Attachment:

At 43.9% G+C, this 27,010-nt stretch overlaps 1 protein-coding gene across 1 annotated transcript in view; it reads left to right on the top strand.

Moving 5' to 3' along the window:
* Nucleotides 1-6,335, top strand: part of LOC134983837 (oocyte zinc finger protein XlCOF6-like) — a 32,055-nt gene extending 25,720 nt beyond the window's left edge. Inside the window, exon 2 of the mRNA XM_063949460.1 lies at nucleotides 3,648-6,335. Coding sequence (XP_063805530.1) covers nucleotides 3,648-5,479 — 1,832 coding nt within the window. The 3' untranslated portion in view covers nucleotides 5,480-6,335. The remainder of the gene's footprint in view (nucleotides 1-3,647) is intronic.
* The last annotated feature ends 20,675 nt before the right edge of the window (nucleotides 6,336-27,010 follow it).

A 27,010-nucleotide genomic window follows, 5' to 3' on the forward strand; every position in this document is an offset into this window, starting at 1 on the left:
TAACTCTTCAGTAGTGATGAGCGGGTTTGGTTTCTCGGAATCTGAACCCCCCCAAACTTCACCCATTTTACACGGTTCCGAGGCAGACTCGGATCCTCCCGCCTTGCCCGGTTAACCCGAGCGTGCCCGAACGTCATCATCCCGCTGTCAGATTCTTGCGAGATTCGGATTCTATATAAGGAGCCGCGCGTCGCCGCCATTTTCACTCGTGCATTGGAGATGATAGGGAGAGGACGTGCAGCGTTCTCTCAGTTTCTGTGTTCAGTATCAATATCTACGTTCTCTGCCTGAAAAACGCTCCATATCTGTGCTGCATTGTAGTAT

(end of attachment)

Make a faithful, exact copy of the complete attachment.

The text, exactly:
At 43.9% G+C, this 27,010-nt stretch overlaps 1 protein-coding gene across 1 annotated transcript in view; it reads left to right on the top strand.

Moving 5' to 3' along the window:
* Nucleotides 1-6,335, top strand: part of LOC134983837 (oocyte zinc finger protein XlCOF6-like) — a 32,055-nt gene extending 25,720 nt beyond the window's left edge. Inside the window, exon 2 of the mRNA XM_063949460.1 lies at nucleotides 3,648-6,335. Coding sequence (XP_063805530.1) covers nucleotides 3,648-5,479 — 1,832 coding nt within the window. The 3' untranslated portion in view covers nucleotides 5,480-6,335. The remainder of the gene's footprint in view (nucleotides 1-3,647) is intronic.
* The last annotated feature ends 20,675 nt before the right edge of the window (nucleotides 6,336-27,010 follow it).

A 27,010-nucleotide genomic window follows, 5' to 3' on the forward strand; every position in this document is an offset into this window, starting at 1 on the left:
TAACTCTTCAGTAGTGATGAGCGGGTTTGGTTTCTCGGAATCTGAACCCCCCCAAACTTCACCCATTTTACACGGTTCCGAGGCAGACTCGGATCCTCCCGCCTTGCCCGGTTAACCCGAGCGTGCCCGAACGTCATCATCCCGCTGTCAGATTCTTGCGAGATTCGGATTCTATATAAGGAGCCGCGCGTCGCCGCCATTTTCACTCGTGCATTGGAGATGATAGGGAGAGGACGTGCAGCGTTCTCTCAGTTTCTGTGTTCAGTATCAATATCTACGTTCTCTGCCTGAAAAACGCTCCATATCTGTGCTGCATTGTAGTAT